UK-based software firm MachineWorks has released a new piece of example source code supporting the 3MF file format on Polygonica, the firm’s polygon-mesh modeling software engine.

Since its launch in 1987 by 3D Systems, STL has been and still is the industry-standard 3D file format in additive manufacturing. The mesh-based architecture is widely considered outdated, suffering from excessively large file sizes and geometric imprecisions, but we still use it due to its first mover advantage.

The open-source 3D Manufacturing Format (3MF) is designed to be the STL killer, enabling applications to transfer full-fidelity 3D models with all of their metadata in a single file. The new Polygonica source code is based on the lib3MF libraries and supports 3MF reading and writing to and from the Polygonica engine, as well as the 3MF Beam Lattice extension.

Spinal implant model defined using the 3MF Beam Lattice extension. Image via MachineWorks.
Spinal implant model defined using the 3MF Beam Lattice extension. Image via MachineWorks.

What’s so special about 3MF?

Formed in 2015, the 3MF Consortium is a Joint Development Foundation project established with the aim of creating a universal 3D file format specifically for 3D printing. With founding members Microsoft, 3D Systems, Autodesk, HP, Dassault Systèmes, Materialise, Stratasys, and more, the 3MF Consortium joined the Linux Foundation as an open standards project in 2020.

Compared to STL, 3MF files can carry significantly more data such as print settings, machine information, materials, colors and textures, packing information, and even the number of components that will be 3D printed. This means the accompanying print settings of a build don’t need to be sent in a separate file, which is the case with the older STL format. Despite this, 3MF files still tend to be smaller in size than their STL counterparts thanks to memory optimization.

Additionally, 3MF files are based on the human-readable XML format, meaning they’re much easier for software developers to work with. 

What is Polygonica?

Founded in 1994, MachineWorks has been building 3D software engines for manufacturers and engineering software companies for almost three decades. Polygonica is the firm’s proprietary polygon-mesh modeling software package. Written in C with API support for C and C#, the library has over fifty big-time licensees and is widely used in a range of additive manufacturing software by companies such as 3D Systems, Stratasys, and Desktop Metal.

The software serves to carry out speedy and reliable geometric operations on polygon solids, including Boolean operations, healing, smoothing, mesh analysis, thin wall detection, feature recognition, and point cloud processing.

Polygonica's new 3MF Beam Lattice extension in action. Image via MachineWorks.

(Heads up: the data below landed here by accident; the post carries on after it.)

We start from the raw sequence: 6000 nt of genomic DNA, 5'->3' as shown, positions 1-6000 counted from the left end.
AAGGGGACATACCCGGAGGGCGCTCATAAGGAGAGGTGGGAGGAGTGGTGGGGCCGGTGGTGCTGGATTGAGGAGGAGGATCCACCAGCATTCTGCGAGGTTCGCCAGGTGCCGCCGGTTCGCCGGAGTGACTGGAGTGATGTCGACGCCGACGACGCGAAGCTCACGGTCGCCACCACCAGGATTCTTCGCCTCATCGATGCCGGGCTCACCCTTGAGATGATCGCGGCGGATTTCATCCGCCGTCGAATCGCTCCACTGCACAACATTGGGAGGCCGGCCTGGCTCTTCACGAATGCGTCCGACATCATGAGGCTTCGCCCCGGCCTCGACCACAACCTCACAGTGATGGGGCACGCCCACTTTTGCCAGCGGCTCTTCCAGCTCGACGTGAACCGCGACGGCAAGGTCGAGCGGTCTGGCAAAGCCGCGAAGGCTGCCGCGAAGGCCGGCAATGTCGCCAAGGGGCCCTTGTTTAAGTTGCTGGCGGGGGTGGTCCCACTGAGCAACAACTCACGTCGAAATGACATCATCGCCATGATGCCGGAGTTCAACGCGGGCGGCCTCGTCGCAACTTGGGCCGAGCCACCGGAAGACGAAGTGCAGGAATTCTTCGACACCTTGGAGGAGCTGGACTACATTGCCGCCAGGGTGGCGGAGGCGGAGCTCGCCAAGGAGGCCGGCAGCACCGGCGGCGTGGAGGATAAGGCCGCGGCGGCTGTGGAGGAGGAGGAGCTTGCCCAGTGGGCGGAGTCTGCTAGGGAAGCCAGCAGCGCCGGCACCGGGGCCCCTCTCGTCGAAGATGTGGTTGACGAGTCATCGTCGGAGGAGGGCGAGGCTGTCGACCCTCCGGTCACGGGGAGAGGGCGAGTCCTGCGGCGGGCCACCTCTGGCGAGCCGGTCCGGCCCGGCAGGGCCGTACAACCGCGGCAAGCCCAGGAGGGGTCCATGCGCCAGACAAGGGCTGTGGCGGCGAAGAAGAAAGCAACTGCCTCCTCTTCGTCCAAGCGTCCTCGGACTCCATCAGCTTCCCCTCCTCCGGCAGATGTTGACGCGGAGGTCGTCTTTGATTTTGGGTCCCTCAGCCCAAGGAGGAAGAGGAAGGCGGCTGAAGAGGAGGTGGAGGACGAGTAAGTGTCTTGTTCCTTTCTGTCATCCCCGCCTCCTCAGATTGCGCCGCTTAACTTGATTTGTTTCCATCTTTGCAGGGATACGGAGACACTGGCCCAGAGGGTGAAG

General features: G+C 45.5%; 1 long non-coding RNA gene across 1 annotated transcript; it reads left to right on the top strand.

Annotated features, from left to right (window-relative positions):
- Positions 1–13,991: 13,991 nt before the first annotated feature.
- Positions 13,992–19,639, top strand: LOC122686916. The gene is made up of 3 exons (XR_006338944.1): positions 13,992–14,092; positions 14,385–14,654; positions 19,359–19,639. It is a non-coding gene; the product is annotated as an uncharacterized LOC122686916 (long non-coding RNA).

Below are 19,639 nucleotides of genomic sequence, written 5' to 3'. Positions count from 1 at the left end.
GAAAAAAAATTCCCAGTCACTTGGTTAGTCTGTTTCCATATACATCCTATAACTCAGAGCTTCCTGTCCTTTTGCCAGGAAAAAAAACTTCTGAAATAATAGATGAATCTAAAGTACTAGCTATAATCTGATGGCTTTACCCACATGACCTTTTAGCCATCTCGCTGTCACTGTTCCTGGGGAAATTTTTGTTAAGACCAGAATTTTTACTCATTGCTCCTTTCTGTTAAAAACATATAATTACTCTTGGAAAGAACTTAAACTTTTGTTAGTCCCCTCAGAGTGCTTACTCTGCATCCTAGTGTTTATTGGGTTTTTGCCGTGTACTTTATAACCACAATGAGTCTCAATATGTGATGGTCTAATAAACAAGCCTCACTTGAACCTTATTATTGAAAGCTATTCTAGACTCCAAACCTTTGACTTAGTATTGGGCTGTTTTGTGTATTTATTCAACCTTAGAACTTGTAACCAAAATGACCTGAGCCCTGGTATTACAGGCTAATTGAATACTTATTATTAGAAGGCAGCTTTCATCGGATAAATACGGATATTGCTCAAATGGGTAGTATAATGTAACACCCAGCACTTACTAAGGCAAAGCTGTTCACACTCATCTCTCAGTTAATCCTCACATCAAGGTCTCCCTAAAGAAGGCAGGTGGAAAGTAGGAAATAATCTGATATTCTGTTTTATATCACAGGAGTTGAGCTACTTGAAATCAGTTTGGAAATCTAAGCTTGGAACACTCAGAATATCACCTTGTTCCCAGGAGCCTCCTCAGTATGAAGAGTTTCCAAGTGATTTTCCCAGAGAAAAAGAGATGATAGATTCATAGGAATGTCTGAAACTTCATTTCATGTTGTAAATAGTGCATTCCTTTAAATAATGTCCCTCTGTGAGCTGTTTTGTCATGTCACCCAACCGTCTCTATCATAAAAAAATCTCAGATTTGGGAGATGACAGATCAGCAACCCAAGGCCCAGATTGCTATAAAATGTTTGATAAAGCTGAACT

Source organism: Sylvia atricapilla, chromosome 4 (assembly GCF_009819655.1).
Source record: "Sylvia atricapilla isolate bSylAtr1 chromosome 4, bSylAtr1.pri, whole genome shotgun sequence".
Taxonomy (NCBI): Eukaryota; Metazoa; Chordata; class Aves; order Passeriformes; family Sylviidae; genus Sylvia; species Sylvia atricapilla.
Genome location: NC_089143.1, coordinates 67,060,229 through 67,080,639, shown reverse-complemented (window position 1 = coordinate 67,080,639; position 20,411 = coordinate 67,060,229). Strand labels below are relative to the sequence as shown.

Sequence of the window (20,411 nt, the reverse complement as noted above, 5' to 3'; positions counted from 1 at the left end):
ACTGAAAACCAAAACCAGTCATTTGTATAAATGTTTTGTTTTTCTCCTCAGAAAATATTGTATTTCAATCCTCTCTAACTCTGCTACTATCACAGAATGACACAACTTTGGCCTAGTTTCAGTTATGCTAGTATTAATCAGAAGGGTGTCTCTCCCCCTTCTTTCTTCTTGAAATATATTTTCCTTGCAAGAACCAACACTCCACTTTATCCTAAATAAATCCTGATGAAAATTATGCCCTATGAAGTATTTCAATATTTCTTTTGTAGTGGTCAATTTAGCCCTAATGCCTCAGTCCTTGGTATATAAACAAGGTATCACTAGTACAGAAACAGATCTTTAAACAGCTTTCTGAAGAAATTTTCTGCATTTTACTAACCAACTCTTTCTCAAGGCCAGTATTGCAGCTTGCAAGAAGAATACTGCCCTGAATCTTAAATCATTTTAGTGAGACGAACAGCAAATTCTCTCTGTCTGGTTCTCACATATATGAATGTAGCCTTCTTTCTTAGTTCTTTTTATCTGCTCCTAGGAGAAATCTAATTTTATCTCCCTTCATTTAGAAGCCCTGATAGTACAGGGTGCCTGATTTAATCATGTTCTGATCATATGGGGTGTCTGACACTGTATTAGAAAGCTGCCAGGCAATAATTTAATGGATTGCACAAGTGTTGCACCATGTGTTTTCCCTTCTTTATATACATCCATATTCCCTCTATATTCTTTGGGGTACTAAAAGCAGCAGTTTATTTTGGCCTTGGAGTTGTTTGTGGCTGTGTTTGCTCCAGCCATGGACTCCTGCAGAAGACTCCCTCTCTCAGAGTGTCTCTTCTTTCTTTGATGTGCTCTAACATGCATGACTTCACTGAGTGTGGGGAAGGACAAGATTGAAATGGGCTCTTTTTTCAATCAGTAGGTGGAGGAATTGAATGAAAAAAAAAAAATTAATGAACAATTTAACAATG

Polygonica’s new 3MF Beam Lattice extension in action. Image via MachineWorks.

A new avenue for data transfer

As it stands, most Polygonica customers transfer data between Polygonica and their host applications via direct memory API calls. However, there are occasions when file transfer directly to and from Polygonica libraries is also necessary. Until now, the library’s APIs have supported data transfer using the STL format, as well as MachineWorks’ proprietary .pgs format (useful for microservices on cloud-based backends).

Although Polygonica is intended to be a comprehensive polygon modeling and mesh processing library with applications in a plethora of industries, broad file format support has never been part of the roadmap. However, due to the library’s widespread use in additive manufacturing software, there have reportedly been several requests for MachineWorks to implement direct support for the 3MF format.

The newly developed bridge is in the form of unsupported source code but covers most of the core 3MF specification and the Beam Lattice extension.

Much like the vision behind 3MF, the world of 3D printing software is rife with innovation. Just this month, topological optimization software developer nTopology debuted its third-generation latticing technology to enable a wider range of 3D printing applications. Designed to be easy and quick to use, the new lattice design tools aim to provide users with greater control over complex lattice structures.

Elsewhere, Ulendo, a University of Michigan spin-out, recently launched its Ulendo FBS software tool. The program is designed to enable users to boost their print speeds by up to 100% without having to degrade part quality. It works by modifying a 3D printer’s firmware to compensate for real-world vibrations, and is compatible with any 3D printer that leverages a moving mechanical printhead.

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Featured image shows a 3MF 3D model. Image via 3MF.





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By GIL